Develop and Deploy

Well, I survived. No, it wasn’t anywhere near as physically demanding as last year’s adventure in the highlands of Scotland but it was not easy either. I should have guessed by the slogan on the website ‘Develop and Deploy’. I am fascinated by so many military things but when it comes to actual deployment, I find myself wondering what on earth I was thinking! I had to constantly remind myself, ‘It’s not meant to be easy. No pain, no gain’ and all of that.

James Ray, the hugely likeable, charismatic but also naturally contemplative leader and founder of 4MUK– the organisation that organises these Extreme Character Challenges in the UK called it a “self facilitating journey”.

In other words, this was going to be a classic case of “however much you invest in the process, you will reap a huge personal dividend.”

As with before however, I can in all integrity, only reveal snippets of the experience as one of the primary drivers of all XCC experiences is the element of surprise and how you as the individual deal with that challenge that is suddenly looming in front of you.

I prepared as meticulously as I knew how and was feeling very high levels of excitement and anticipation all the way to Liverpool Street Station. After a couple of cryptic clues to oil the wheels of wonder and intrigue still further, we were finally given a platform number and six minutes to get on the train.

Despite my preparations however, a great deal of this went out of the proverbial window after the first RV point. I can’t exactly tell you why but suffice it to say, when I look back, a lot of life simply does not pan out the way we planned does it?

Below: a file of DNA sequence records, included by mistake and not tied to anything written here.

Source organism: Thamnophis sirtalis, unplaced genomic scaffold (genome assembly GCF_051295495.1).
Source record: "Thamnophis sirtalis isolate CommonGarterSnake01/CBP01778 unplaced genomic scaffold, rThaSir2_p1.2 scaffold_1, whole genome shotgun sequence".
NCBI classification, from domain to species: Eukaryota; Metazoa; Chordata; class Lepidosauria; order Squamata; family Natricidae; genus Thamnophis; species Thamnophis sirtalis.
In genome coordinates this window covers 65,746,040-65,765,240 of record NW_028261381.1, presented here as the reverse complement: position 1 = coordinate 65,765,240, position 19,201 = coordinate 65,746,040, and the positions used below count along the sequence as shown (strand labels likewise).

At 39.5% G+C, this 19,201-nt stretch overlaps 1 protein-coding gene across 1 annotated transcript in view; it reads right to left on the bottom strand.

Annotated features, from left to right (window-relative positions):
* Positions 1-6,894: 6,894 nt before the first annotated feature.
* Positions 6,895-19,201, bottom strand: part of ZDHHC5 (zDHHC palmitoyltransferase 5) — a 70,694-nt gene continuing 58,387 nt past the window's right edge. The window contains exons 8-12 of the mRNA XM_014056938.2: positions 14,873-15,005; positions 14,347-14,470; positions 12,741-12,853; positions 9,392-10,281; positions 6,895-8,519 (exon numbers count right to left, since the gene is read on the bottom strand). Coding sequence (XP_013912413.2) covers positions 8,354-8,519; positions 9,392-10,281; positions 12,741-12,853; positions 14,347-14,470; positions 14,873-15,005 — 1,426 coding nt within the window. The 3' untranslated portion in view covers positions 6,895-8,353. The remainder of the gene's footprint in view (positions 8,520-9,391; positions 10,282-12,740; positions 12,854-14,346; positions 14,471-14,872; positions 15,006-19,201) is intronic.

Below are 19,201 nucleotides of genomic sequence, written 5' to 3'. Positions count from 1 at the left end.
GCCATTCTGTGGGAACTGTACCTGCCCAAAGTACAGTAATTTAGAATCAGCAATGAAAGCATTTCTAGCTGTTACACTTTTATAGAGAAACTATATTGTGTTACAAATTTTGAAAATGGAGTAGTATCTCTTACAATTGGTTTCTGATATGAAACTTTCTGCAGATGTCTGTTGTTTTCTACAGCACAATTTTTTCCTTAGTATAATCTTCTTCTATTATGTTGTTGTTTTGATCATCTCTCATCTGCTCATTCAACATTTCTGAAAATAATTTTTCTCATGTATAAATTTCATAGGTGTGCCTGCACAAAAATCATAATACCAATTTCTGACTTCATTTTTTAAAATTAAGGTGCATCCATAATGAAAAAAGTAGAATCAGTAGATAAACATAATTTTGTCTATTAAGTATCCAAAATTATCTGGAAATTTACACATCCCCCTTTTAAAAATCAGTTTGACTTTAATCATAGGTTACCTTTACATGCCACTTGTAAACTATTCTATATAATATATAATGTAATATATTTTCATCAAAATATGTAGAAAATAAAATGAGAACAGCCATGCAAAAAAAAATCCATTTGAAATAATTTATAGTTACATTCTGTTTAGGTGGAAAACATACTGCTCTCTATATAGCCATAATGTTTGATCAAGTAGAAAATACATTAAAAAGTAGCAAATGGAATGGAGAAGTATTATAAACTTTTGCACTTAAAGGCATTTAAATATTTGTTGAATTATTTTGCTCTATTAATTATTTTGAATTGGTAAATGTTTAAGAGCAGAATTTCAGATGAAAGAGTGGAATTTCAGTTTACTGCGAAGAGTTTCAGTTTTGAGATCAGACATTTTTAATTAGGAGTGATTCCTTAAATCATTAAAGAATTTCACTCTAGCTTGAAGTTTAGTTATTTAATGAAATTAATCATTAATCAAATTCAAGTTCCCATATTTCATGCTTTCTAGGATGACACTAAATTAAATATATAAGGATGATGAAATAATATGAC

The question then becomes, ‘What are you going to do about it, and how can you work towards turning it around as a positive?’

As ever, there was a lot of walking but this time, it was mostly warm and sunny – always my preference – in contrast to freezing fog, wind and rain.

There was however, plenty of water involved and surprisingly, I loved every minute of it! Many of you will have hopefully read my blog about what it felt like to complete the Blenheim triathlon and how much pain that put me through. My attitude towards swimming has never been the same since and this held me in good stead over the course of this leadership challenge, put it that way.

Another obstacle that I think I can reveal to you was a herd of steers who didn’t take too kindly to our gang of five ushering them away from the gate we needed to access. Our elder statesman, Geoff (see below) took charge at this point and bravely came through the gate last and survived.